We have become too accustomed to equating formula with breast milk. Hence, we have often implicitly considered formula feeding to be ‘the norm’ and breastfeeding to provide enhanced benefits. The CDC and the Surgeon General have reminded us through their recent reports that we should consider breastfeeding as ‘the norm’ and formula feeding as an alternative choice. Consequently, their reports refer to the risks of not breastfeeding when listing the health advantages of breastfeeding.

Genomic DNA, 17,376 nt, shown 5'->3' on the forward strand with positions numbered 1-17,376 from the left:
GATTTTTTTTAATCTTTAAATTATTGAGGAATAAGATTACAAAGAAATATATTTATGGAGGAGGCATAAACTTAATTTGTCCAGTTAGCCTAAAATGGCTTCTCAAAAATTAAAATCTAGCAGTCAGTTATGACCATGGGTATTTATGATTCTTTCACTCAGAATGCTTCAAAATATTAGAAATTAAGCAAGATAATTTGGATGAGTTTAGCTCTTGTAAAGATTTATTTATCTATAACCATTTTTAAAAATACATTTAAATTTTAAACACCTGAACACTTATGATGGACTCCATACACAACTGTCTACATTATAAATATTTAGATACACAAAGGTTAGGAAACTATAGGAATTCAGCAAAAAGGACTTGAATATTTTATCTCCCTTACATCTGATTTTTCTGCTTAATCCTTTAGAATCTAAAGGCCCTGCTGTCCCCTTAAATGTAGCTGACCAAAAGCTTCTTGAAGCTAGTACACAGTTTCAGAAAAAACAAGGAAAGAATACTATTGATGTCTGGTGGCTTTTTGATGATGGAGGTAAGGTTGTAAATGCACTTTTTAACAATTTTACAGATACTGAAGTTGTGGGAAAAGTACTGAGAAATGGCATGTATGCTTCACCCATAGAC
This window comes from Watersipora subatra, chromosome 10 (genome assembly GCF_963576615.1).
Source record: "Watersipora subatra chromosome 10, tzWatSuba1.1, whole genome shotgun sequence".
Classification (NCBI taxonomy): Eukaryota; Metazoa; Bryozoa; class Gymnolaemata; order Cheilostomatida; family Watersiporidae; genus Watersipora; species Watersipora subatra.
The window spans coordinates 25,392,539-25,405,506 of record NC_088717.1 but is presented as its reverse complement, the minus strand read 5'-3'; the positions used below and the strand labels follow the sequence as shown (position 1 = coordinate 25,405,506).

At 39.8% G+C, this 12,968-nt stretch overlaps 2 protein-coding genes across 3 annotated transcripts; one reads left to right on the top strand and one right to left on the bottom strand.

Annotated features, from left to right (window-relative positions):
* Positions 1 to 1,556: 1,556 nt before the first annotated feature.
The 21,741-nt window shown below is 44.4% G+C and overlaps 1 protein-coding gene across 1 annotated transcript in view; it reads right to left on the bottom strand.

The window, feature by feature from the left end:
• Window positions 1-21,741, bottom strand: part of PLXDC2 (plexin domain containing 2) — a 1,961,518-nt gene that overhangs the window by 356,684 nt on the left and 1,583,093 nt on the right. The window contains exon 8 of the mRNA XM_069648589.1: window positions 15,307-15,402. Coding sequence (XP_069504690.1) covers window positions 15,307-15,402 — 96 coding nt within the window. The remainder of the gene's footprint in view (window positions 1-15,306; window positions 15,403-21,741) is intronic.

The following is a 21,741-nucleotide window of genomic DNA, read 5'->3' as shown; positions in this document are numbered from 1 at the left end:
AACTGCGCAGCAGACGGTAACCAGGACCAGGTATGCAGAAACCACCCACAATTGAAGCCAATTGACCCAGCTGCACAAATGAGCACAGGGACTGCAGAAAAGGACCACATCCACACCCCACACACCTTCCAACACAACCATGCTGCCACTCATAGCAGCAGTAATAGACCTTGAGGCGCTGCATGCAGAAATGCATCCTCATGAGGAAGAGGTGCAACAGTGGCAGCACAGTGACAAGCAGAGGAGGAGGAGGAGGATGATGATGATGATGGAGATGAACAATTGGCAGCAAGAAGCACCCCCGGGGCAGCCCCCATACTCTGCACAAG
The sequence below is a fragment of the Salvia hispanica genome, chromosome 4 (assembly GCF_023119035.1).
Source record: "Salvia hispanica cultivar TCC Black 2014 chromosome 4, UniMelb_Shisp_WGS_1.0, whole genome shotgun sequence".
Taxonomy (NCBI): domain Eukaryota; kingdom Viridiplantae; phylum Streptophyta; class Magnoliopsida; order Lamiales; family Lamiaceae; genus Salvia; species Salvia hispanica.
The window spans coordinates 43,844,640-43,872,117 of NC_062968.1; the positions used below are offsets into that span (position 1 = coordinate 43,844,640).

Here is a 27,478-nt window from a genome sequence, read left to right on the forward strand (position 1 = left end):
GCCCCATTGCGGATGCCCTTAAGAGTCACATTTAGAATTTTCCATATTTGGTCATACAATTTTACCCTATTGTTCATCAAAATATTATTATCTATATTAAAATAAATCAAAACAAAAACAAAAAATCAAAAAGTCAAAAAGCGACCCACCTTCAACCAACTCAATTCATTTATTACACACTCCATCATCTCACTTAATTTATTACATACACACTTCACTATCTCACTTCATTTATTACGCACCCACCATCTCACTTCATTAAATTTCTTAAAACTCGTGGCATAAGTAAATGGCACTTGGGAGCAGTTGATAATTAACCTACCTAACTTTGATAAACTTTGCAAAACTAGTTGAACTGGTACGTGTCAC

The health benefits of breastfeeding for infants are well studied and include the prevention of a variety of disease states. The chart below comes from the 2011 Surgeon General’s Call To Action to Support Breastfeeding report and highlights the excess risk of various health outcomes associated with NOT breastfeeding.13
In terms of childhood obesity, a recent study published by the CDC observed the trends of obesity in preschool-aged children. Researchers found that preschool-aged obesity trends in New York City and Los Angeles County, consistent with national obesity trends, are no longer rising. The study identifies positive messaging about breastfeeding, among other messages, produced by the local WIC program’s Eat Well, Play Hard initiative, as corresponding with the no-longer rising obesity trends.14